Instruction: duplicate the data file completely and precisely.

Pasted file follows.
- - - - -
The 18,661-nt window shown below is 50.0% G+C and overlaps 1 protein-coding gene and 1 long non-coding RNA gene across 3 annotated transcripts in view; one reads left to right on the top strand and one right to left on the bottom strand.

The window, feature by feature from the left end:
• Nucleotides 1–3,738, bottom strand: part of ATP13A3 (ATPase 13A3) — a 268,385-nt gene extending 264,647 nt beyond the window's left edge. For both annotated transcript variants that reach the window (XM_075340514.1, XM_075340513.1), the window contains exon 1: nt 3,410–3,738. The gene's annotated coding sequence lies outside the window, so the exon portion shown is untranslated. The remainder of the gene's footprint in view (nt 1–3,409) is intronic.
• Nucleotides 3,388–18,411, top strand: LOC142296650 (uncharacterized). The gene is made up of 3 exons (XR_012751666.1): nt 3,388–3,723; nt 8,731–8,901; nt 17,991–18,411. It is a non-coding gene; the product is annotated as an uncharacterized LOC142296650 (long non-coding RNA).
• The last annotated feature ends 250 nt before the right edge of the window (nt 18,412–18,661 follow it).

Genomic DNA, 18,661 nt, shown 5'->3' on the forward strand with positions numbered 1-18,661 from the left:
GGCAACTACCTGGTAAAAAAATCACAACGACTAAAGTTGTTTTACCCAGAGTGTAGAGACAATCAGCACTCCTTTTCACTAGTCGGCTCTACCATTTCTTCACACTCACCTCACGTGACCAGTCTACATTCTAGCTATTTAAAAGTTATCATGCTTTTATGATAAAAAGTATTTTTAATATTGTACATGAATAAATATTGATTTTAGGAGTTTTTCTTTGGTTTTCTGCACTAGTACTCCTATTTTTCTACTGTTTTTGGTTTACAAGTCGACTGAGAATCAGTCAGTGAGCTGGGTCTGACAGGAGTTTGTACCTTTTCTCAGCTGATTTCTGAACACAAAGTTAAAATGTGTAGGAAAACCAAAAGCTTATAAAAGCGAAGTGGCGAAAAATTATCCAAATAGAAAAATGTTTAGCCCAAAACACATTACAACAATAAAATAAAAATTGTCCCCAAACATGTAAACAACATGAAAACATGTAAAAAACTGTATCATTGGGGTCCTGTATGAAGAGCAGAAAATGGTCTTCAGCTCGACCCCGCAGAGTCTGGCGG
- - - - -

The 18,661-nt window shown below is 50.0% G+C and overlaps 1 protein-coding gene and 1 long non-coding RNA gene across 3 annotated transcripts in view; one reads left to right on the top strand and one right to left on the bottom strand.

The window, feature by feature from the left end:
• Nucleotides 1–3,738, bottom strand: part of ATP13A3 (ATPase 13A3) — a 268,385-nt gene extending 264,647 nt beyond the window's left edge. For both annotated transcript variants that reach the window (XM_075340514.1, XM_075340513.1), the window contains exon 1: nt 3,410–3,738. The gene's annotated coding sequence lies outside the window, so the exon portion shown is untranslated. The remainder of the gene's footprint in view (nt 1–3,409) is intronic.
• Nucleotides 3,388–18,411, top strand: LOC142296650 (uncharacterized). The gene is made up of 3 exons (XR_012751666.1): nt 3,388–3,723; nt 8,731–8,901; nt 17,991–18,411. It is a non-coding gene; the product is annotated as an uncharacterized LOC142296650 (long non-coding RNA).
• The last annotated feature ends 250 nt before the right edge of the window (nt 18,412–18,661 follow it).

Genomic DNA, 18,661 nt, shown 5'->3' on the forward strand with positions numbered 1-18,661 from the left:
GGCAACTACCTGGTAAAAAAATCACAACGACTAAAGTTGTTTTACCCAGAGTGTAGAGACAATCAGCACTCCTTTTCACTAGTCGGCTCTACCATTTCTTCACACTCACCTCACGTGACCAGTCTACATTCTAGCTATTTAAAAGTTATCATGCTTTTATGATAAAAAGTATTTTTAATATTGTACATGAATAAATATTGATTTTAGGAGTTTTTCTTTGGTTTTCTGCACTAGTACTCCTATTTTTCTACTGTTTTTGGTTTACAAGTCGACTGAGAATCAGTCAGTGAGCTGGGTCTGACAGGAGTTTGTACCTTTTCTCAGCTGATTTCTGAACACAAAGTTAAAATGTGTAGGAAAACCAAAAGCTTATAAAAGCGAAGTGGCGAAAAATTATCCAAATAGAAAAATGTTTAGCCCAAAACACATTACAACAATAAAATAAAAATTGTCCCCAAACATGTAAACAACATGAAAACATGTAAAAAACTGTATCATTGGGGTCCTGTATGAAGAGCAGAAAATGGTCTTCAGCTCGACCCCGCAGAGTCTGGCGG